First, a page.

STC’s Pocket Royals Collection
Dress them up, dress them down, they’re still British royalty. With our Pocket Royals series, learn all about the British royal family, from their fashion to their foibles and more! Then catch them at our production of King Charles III, playing at Sidney Harman Hall through March 12.
Check back weekly as our royal court expands.
Brief History of the Windsor Royal Family
The British royal family may seem as quintessentially English as a proper cup of tea, but the same way that tea was actually imported from abroad, the Windsor family actually comes from German descent—they changed their name from Saxe-Coburg and Gotha to the English-sounding Windsor in 1917. But how, then, did they end up on the throne? Well, it’s a bit of a complicated story. Like any lineage, you could go very far back into British history to trace the line of descent to the current monarch. Most of the monarchs we recognize today as powerhouse British royals were in fact imports from other countries, including William the Conqueror himself. But we needn’t go that far back to find the Windsors—150 years or so will do the trick.
Queen Victoria was of a complicated long lineage called the House of Hanover. When Prince Albert married Victoria in 1840, she took his last name, as was tradition, and their children bore his name rather than hers, though she was the crowned monarch. When Victoria died in 1901, Albert’s royal House of Saxe-Coburg and Gotha inherited the throne. Edward VII Victoria’s eldest son, ruled until 1910 and is considered the first British king of the House of Saxe-Coburg and Gotha, carrying on his father’s lineage rather than his mothers. His son, George V, ruled through 1936 and oversaw the changing of the family’s official surname to Windsor after anti-German sentiment rose during the Second World War. The 1917 proclamation stated that all British descendants of Victoria and Albert, in the male line, meaning Albert’s side of the family, were to bear the surname Windsor except for women who married into other families. His eldest son Edward VIII abdicated the throne in 1936 and George V’s second son Albert was crowned King George VI later that year. When George VI died in 1952, his eldest daughter Elizabeth took the crown, and that is Britain’s current Queen Elizabeth II.
Elizabeth’s husband Philip is a member of the long-titled House of Schleswig-Holstein-Sonderburg-Glücksburg, though Philip changed his surname to Mountbatten (after his beloved uncle) and abandoned his titles before marrying Elizabeth in 1947. When Elizabeth became Queen in 1952, Philip assumed the royal house was changed to the House of Mountbatten. However, Elizabeth’s mother and then Prime Minister Winston Churchill advised the new Queen to issue a proclamation against this, which she did soon thereafter. All of her descendants, other than the female descendants who would marry into another family, would bear the name of Windsor, she proclaimed. She reaffirmed this later in 1960, though she added that descendants who do not hold the title of Prince or Princess would use the hyphenated surname Mountbatten-Windsor.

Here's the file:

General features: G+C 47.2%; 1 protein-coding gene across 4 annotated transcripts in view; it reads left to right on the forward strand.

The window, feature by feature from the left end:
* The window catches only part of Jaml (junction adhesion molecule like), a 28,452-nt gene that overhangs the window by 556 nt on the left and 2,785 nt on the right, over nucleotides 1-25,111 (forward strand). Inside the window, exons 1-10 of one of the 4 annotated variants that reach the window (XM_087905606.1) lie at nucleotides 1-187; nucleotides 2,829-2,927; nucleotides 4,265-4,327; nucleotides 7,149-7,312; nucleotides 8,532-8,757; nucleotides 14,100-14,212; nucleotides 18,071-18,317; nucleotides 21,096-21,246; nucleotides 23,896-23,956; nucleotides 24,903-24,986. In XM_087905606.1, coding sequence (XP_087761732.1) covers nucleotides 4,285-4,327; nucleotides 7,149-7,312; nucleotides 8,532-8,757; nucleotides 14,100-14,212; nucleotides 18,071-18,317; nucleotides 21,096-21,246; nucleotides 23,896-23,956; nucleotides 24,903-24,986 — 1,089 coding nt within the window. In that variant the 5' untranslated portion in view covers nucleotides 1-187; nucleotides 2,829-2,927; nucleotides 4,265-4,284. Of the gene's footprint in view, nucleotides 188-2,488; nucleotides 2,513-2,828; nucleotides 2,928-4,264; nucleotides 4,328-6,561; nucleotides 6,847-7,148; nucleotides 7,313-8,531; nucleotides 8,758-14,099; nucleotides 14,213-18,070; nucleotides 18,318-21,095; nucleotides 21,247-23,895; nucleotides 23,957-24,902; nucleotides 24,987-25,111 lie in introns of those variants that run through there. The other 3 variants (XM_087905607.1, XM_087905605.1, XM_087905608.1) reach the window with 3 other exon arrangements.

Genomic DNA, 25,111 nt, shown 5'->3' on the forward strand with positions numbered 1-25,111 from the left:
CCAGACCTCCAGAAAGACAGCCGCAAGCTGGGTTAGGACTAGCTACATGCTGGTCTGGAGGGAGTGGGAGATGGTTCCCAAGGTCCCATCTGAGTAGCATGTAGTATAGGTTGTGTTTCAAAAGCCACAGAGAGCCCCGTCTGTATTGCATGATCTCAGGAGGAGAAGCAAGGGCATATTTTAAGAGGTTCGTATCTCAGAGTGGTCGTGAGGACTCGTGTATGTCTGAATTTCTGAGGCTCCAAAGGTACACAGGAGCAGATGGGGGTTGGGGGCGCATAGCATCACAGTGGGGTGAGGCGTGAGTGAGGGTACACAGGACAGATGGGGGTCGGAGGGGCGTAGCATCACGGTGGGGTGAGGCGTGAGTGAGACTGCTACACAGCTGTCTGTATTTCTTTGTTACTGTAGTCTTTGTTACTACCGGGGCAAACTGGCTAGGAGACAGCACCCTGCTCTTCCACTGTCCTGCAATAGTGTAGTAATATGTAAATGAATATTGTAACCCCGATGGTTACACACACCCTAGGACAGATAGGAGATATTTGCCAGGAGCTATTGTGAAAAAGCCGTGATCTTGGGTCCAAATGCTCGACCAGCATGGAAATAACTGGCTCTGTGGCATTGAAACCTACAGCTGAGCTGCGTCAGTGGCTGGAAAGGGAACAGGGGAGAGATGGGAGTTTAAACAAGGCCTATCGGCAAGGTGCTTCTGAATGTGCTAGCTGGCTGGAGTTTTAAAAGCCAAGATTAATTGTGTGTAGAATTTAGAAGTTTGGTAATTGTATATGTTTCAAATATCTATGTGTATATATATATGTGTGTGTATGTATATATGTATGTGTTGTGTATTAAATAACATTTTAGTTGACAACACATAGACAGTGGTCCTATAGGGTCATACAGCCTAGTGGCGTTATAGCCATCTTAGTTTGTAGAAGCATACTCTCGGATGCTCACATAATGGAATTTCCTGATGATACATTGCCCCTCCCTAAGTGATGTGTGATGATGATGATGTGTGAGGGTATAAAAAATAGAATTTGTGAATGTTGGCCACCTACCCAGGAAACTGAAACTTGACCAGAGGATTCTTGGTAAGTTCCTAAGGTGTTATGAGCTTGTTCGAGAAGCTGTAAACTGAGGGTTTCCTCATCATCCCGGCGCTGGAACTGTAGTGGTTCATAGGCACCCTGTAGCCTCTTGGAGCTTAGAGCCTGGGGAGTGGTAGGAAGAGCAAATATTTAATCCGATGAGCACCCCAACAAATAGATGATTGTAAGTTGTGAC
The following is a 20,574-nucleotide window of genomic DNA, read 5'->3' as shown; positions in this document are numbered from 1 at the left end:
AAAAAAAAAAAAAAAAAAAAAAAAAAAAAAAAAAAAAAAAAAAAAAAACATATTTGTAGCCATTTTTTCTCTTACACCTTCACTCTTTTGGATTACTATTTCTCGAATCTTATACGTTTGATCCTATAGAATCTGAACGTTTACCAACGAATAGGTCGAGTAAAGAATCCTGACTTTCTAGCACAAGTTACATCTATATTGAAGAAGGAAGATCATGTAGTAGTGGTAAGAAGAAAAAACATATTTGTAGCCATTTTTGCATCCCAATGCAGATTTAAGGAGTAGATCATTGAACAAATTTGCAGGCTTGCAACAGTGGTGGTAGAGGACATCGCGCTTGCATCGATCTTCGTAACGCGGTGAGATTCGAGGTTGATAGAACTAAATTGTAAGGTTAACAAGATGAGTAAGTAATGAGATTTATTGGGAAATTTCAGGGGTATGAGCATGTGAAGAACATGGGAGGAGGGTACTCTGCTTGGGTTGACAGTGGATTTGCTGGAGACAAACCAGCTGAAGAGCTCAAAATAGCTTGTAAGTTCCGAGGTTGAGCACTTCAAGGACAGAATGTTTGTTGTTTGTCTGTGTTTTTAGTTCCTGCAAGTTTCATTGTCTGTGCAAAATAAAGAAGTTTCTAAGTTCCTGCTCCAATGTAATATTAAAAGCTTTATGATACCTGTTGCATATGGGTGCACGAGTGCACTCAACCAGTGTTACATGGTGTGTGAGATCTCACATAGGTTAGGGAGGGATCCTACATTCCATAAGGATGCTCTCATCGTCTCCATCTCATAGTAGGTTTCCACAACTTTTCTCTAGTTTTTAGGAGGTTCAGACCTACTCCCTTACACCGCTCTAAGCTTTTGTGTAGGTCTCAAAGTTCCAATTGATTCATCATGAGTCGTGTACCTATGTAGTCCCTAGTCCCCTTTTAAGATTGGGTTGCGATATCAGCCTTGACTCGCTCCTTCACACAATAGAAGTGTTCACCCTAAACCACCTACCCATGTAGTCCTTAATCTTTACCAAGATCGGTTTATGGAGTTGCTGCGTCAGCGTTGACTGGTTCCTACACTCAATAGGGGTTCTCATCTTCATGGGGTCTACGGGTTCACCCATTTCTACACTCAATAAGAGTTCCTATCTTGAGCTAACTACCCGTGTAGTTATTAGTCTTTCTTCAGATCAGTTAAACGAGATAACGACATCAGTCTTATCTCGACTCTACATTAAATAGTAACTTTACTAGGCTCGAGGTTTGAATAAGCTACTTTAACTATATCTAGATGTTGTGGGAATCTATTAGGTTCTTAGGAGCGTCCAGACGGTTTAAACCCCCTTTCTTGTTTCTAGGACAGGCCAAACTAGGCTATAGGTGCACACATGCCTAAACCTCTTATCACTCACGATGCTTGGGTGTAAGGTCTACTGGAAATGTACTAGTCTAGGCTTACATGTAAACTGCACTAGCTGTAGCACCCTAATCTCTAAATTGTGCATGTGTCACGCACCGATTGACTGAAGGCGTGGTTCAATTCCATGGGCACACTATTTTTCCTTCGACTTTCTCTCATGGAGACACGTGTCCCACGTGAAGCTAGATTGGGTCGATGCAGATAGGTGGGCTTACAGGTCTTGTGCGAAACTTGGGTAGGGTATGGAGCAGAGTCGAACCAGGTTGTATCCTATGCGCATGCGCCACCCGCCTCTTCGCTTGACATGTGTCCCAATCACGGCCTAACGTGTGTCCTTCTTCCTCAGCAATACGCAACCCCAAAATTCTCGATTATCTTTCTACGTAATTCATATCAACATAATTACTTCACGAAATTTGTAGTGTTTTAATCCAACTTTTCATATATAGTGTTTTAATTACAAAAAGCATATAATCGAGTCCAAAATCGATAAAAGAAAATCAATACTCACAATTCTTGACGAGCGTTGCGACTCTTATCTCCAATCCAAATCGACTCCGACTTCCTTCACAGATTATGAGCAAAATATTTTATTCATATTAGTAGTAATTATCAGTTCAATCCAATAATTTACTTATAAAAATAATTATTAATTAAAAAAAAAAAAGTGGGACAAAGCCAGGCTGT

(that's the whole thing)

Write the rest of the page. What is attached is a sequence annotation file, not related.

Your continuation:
Paper Dolls and the Windsor Family
Paper dolls have reportedly been around as long as there has been paper; archaeologists have even found paper dolls dating back to 900 A.D. Royalty and paper dolls have a long history too—18th century French “pantins,” or dancing-jack puppets, were used to mock nobility and the court. The tradition of using paper dolls to depict royalty or the elite lasted well into the 19th and early 20th century, with companies like Dennison Manufacturing and Stokes and Company producing dolls with crepe paper accessories to match their subject’s expanding wardrobes.
This was especially popular during the Victorian period, when mass-manufactured pictures were in vogue. Raphael Tuck House, or Tuck’s, a popular printer of Christmas cards and postcards for all walks of society, began producing paper dolls around 1893, their first doll a baby with a nursing bottle. In 1883 Queen Victoria herself granted the manufacturer a Royal Warrant of Appointment, meaning they were official art publishers to the reigning monarch. Future sovereigns, including Queen Elizabeth II herself, continued this warrant. Under this patronage, Tuck’s was able to diversify and expand their production. Now antique collectables, Tuck’s paper dolls are distinguishable by trademark and the wide assortment of costumes and interchangeable heads for each doll. Tuck’s continued to make paper dolls well into the 20th century, but their manufacturing facilities in Germany were destroyed by WWII.
Not only was the royal family acting as patron to paper doll production, but they were increasingly portrayed as the subjects themselves. The young princesses were depicted in 1939’s “The Princess Paper Doll Book” by Saalfield, which let girls dress up the young royals. It also gave mothers inspiration for homemade clothes for their own little girls, designed off of the royal’s accompanying large wardrobe. No longer used for mocking the royals, paper dolls during Elizabeth II’s lifetime are used to bring people closer to the monarchs and royal family that rule over them. Other collections of Windsor-inspired paper dolls were released at Charles and Diana’s wedding, William and Kate’s engagement and subsequent wedding and the royal births. They mark the biggest events of the royal family’s history—as worldwide celebrities they continue to be popular subjects for paper dolls of their own.